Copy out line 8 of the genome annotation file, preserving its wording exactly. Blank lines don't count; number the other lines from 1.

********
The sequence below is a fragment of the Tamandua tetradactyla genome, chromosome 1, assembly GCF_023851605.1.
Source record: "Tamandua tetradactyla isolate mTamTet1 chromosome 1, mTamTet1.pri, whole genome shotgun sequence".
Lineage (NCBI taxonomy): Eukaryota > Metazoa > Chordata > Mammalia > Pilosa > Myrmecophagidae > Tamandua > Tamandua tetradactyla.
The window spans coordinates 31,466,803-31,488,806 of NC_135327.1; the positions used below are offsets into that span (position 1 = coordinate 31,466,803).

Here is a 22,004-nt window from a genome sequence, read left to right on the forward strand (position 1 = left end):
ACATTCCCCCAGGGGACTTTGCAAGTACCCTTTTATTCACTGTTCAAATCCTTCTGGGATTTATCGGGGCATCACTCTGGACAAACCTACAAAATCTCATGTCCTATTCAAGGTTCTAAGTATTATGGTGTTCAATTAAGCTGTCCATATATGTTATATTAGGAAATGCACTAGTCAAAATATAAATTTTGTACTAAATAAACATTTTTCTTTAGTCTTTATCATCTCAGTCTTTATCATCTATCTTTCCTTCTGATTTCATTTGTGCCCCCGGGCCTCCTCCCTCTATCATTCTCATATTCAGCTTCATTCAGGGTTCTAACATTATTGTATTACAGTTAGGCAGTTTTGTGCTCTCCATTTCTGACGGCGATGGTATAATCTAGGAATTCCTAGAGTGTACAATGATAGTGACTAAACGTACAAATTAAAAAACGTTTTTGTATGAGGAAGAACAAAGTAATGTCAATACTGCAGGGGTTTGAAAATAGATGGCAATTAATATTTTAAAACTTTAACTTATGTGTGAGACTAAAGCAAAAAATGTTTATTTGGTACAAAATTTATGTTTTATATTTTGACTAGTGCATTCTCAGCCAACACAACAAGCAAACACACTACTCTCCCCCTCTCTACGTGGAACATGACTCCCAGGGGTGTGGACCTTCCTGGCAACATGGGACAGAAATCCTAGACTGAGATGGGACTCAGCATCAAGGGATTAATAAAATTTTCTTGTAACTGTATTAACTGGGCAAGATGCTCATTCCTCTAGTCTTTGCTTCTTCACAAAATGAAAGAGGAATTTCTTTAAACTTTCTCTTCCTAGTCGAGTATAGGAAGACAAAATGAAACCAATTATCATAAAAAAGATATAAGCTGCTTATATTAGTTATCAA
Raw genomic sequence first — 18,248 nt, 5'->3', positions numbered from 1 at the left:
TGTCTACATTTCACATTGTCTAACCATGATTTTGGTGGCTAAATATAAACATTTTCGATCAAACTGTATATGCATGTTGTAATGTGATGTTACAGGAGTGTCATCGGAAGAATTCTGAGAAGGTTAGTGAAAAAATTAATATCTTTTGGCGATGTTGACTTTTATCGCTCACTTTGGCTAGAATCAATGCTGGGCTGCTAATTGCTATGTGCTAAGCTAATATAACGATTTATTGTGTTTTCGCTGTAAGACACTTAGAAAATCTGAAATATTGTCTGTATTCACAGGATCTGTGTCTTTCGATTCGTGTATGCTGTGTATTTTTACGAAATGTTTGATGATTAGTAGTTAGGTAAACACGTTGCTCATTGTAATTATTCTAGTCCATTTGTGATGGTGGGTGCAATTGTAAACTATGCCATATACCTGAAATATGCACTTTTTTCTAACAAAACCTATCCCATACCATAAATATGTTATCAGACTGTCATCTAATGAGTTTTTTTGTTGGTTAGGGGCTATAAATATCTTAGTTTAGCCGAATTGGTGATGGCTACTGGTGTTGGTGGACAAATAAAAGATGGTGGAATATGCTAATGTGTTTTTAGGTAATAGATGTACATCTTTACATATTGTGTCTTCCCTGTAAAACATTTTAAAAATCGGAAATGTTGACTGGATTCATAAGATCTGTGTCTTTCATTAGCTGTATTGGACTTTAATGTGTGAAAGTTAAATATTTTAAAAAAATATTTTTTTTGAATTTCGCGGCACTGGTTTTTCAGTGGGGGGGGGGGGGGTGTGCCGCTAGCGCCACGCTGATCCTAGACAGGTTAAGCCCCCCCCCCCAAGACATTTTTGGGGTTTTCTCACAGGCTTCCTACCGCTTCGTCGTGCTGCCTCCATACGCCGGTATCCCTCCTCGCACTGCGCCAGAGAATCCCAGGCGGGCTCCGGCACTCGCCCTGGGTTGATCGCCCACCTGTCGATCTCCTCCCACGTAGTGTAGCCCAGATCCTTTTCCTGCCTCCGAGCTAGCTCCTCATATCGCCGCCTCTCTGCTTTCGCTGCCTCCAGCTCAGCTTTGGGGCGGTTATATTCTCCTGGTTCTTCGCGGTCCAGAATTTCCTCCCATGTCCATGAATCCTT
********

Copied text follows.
TGTCTACATTTCACATTGTCTAACCATGATTTTGGTGGCTAAATATAAACATTTTCGATCAAACTGTATATGCATGTTGTAATGTGATGTTACAGGAGTGTCATCGGAAGAATTCTGAGAAGGTTAGTGAAAAAATTAATATCTTTTGGCGATGTTGACTTTTATCGCTCACTTTGGCTAGAATCAATGCTGGGCTGCTAATTGCTATGTGCTAAGCTAATATAACGATTTATTGTGTTTTCGCTGTAAGACACTTAGAAAATCTGAAATATTGTCTGTATTCACAGGATCTGTGTCTTTCGATTCGTGTATGCTGTGTATTTTTACGAAATGTTTGATGATTAGTAGTTAGGTAAACACGTTGCTCATTGTAATTATTCTAGTCCATTTGTGATGGTGGGTGCAATTGTAAACTATGCCATATACCTGAAATATGCACTTTTTTCTAACAAAACCTATCCCATACCATAAATATGTTATCAGACTGTCATCTAATGAGTTTTTTTGTTGGTTAGGGGCTATAAATATCTTAGTTTAGCCGAATTGGTGATGGCTACTGGTGTTGGTGGACAAATAAAAGATGGTGGAATATGCTAATGTGTTTTTAGGTAATAGATGTACATCTTTACATATTGTGTCTTCCCTGTAAAACATTTTAAAAATCGGAAATGTTGACTGGATTCATAAGATCTGTGTCTTTCATTAGCTGTATTGGACTTTAATGTGTGAAAGTTAAATATTTTAAAAAAATATTTTTTTTGAATTTCGCGGCACTGGTTTTTCAGTGGGGGGGGGGGGGGTGTGCCGCTAGCGCCACGCTGATCCTAGACAGGTTAAGCCCCCCCCCCCAAGACATTTTTGGGGTTTTCTCACAGGCTTCCTACCGCTTCGTCGTGCTGCCTCCATACGCCGGTATCCCTCCTCGCACTGCGCCAGAGAATCCCAGGCGGGCTCCGGCACTCGCCCTGGGTTGATCGCCCACCTGTCGATCTCCTCCCACGTAGTGTAGCCCAGATCCTTTTCCTGCCTCCGAGCTAGCTCCTCATATCGCCGCCTCTCTGCTTTCGCTGCCTCCAGCTCAGCTTTGGGGCGGTTATATTCTCCTGGTTCTTCGCGGTCCAGAATTTCCTCCCATGTCCATGAATCCTT